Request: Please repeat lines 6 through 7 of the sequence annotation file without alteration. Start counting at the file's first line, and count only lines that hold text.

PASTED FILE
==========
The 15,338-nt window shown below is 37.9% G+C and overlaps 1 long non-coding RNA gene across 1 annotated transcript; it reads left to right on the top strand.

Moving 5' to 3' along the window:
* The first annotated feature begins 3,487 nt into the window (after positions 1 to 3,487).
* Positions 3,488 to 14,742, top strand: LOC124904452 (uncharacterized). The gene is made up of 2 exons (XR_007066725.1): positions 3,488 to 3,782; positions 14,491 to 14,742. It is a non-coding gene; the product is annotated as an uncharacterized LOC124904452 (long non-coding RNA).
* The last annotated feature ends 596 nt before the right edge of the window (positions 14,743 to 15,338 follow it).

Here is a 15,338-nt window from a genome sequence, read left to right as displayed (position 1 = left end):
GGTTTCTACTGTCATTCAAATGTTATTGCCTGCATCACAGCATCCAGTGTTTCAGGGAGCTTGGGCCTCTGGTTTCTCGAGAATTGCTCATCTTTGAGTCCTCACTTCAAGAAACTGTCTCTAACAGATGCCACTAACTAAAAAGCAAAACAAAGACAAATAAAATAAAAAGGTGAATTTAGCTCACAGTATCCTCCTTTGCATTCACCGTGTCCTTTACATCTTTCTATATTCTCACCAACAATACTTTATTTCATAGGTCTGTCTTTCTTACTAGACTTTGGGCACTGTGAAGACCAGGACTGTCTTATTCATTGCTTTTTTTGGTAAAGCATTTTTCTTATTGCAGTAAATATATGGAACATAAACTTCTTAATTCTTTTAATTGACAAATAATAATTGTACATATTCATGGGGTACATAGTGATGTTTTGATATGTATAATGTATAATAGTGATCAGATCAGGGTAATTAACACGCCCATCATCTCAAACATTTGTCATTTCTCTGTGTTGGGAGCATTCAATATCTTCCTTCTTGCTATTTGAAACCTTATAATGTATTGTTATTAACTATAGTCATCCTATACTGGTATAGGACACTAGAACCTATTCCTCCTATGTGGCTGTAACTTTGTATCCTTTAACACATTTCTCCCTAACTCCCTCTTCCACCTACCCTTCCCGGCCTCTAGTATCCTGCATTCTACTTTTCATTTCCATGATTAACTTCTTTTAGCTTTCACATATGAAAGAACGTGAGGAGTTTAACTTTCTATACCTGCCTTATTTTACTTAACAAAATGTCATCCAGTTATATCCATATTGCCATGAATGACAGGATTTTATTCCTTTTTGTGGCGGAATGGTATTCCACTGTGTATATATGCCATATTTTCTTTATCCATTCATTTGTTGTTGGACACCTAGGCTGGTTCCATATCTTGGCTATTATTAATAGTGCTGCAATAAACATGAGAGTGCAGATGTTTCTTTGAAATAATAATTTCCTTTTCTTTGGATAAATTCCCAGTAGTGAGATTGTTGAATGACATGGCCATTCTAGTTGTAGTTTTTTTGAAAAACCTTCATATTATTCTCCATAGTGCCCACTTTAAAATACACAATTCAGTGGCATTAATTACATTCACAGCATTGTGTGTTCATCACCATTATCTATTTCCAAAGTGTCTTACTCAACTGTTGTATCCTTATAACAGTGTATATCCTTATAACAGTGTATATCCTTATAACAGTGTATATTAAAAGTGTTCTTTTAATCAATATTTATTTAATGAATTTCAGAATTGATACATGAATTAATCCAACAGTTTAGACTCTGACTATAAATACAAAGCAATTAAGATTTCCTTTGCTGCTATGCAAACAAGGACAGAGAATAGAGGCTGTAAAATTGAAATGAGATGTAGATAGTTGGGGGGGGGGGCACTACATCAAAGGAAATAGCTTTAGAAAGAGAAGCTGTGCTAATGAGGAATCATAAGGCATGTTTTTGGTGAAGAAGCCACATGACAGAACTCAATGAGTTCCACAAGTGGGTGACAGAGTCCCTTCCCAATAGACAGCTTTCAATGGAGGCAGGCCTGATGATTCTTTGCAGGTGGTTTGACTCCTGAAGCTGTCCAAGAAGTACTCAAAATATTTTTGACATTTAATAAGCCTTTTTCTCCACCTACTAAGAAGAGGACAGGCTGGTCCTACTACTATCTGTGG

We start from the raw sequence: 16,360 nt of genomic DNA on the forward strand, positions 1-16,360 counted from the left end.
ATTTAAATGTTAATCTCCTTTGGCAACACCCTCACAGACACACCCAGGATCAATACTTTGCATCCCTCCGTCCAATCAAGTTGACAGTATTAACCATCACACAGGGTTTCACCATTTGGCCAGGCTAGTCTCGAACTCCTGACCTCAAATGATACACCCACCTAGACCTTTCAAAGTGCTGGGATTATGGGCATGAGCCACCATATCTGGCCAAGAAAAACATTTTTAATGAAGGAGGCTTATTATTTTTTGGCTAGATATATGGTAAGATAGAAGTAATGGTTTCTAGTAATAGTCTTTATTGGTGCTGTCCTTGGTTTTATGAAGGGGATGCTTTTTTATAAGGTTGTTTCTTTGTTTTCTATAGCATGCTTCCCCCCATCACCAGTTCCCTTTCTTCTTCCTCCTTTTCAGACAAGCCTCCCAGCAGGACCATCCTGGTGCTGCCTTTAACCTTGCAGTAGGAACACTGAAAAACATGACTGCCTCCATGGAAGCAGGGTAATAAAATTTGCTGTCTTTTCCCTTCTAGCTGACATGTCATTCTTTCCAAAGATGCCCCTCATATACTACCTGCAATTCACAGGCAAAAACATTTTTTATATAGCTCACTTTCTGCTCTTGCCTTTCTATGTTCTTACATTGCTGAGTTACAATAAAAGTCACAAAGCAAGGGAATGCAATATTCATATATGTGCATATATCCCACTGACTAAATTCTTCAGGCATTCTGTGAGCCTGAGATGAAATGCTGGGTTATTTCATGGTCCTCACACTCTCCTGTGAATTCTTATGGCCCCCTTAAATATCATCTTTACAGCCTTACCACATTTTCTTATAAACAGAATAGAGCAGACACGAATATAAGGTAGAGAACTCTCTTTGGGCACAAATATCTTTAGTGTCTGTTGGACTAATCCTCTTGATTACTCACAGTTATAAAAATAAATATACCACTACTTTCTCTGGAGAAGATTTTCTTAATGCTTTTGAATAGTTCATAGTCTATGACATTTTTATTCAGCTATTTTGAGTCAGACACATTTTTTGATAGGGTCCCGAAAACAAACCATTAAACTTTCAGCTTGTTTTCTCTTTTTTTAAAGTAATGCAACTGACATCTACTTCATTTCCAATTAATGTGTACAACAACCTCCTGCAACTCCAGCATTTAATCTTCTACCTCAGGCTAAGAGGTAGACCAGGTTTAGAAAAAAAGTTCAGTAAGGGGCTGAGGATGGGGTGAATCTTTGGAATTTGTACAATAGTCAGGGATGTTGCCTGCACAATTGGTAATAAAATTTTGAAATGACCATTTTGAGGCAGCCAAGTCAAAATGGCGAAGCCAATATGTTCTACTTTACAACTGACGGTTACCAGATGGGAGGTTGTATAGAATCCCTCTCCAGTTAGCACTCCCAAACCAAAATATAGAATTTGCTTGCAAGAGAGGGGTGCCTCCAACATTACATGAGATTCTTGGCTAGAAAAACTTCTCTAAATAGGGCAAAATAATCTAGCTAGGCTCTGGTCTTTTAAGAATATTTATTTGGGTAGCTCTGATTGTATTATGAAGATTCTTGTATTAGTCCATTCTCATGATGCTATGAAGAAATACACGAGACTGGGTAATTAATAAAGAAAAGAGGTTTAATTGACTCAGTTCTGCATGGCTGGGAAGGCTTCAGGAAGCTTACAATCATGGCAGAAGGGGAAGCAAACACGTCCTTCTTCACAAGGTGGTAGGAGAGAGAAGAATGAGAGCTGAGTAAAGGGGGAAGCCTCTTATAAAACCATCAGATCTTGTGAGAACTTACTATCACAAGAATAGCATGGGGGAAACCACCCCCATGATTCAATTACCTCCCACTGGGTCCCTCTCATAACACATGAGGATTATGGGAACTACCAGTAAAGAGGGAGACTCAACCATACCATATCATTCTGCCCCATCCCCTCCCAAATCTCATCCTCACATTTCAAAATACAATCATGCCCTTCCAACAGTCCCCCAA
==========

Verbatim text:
Here is a 15,338-nt window from a genome sequence, read left to right as displayed (position 1 = left end):
GGTTTCTACTGTCATTCAAATGTTATTGCCTGCATCACAGCATCCAGTGTTTCAGGGAGCTTGGGCCTCTGGTTTCTCGAGAATTGCTCATCTTTGAGTCCTCACTTCAAGAAACTGTCTCTAACAGATGCCACTAACTAAAAAGCAAAACAAAGACAAATAAAATAAAAAGGTGAATTTAGCTCACAGTATCCTCCTTTGCATTCACCGTGTCCTTTACATCTTTCTATATTCTCACCAACAATACTTTATTTCATAGGTCTGTCTTTCTTACTAGACTTTGGGCACTGTGAAGACCAGGACTGTCTTATTCATTGCTTTTTTTGGTAAAGCATTTTTCTTATTGCAGTAAATATATGGAACATAAACTTCTTAATTCTTTTAATTGACAAATAATAATTGTACATATTCATGGGGTACATAGTGATGTTTTGATATGTATAATGTATAATAGTGATCAGATCAGGGTAATTAACACGCCCATCATCTCAAACATTTGTCATTTCTCTGTGTTGGGAGCATTCAATATCTTCCTTCTTGCTATTTGAAACCTTATAATGTATTGTTATTAACTATAGTCATCCTATACTGGTATAGGACACTAGAACCTATTCCTCCTATGTGGCTGTAACTTTGTATCCTTTAACACATTTCTCCCTAACTCCCTCTTCCACCTACCCTTCCCGGCCTCTAGTATCCTGCATTCTACTTTTCATTTCCATGATTAACTTCTTTTAGCTTTCACATATGAAAGAACGTGAGGAGTTTAACTTTCTATACCTGCCTTATTTTACTTAACAAAATGTCATCCAGTTATATCCATATTGCCATGAATGACAGGATTTTATTCCTTTTTGTGGCGGAATGGTATTCCACTGTGTATATATGCCATATTTTCTTTATCCATTCATTTGTTGTTGGACACCTAGGCTGGTTCCATATCTTGGCTATTATTAATAGTGCTGCAATAAACATGAGAGTGCAGATGTTTCTTTGAAATAATAATTTCCTTTTCTTTGGATAAATTCCCAGTAGTGAGATTGTTGAATGACATGGCCATTCTAGTTGTAGTTTTTTTGAAAAACCTTCATATTATTCTCCATAGTGCCCACTTTAAAATACACAATTCAGTGGCATTAATTACATTCACAGCATTGTGTGTTCATCACCATTATCTATTTCCAAAGTGTCTTACTCAACTGTTGTATCCTTATAACAGTGTATATCCTTATAACAGTGTATATCCTTATAACAGTGTATATTAAAAGTGTTCTTTTAATCAATATTTATTTAATGAATTTCAGAATTGATACATGAATTAATCCAACAGTTTAGACTCTGACTATAAATACAAAGCAATTAAGATTTCCTTTGCTGCTATGCAAACAAGGACAGAGAATAGAGGCTGTAAAATTGAAATGAGATGTAGATAGTTGGGGGGGGGGGCACTACATCAAAGGAAATAGCTTTAGAAAGAGAAGCTGTGCTAATGAGGAATCATAAGGCATGTTTTTGGTGAAGAAGCCACATGACAGAACTCAATGAGTTCCACAAGTGGGTGACAGAGTCCCTTCCCAATAGACAGCTTTCAATGGAGGCAGGCCTGATGATTCTTTGCAGGTGGTTTGACTCCTGAAGCTGTCCAAGAAGTACTCAAAATATTTTTGACATTTAATAAGCCTTTTTCTCCACCTACTAAGAAGAGGACAGGCTGGTCCTACTACTATCTGTGG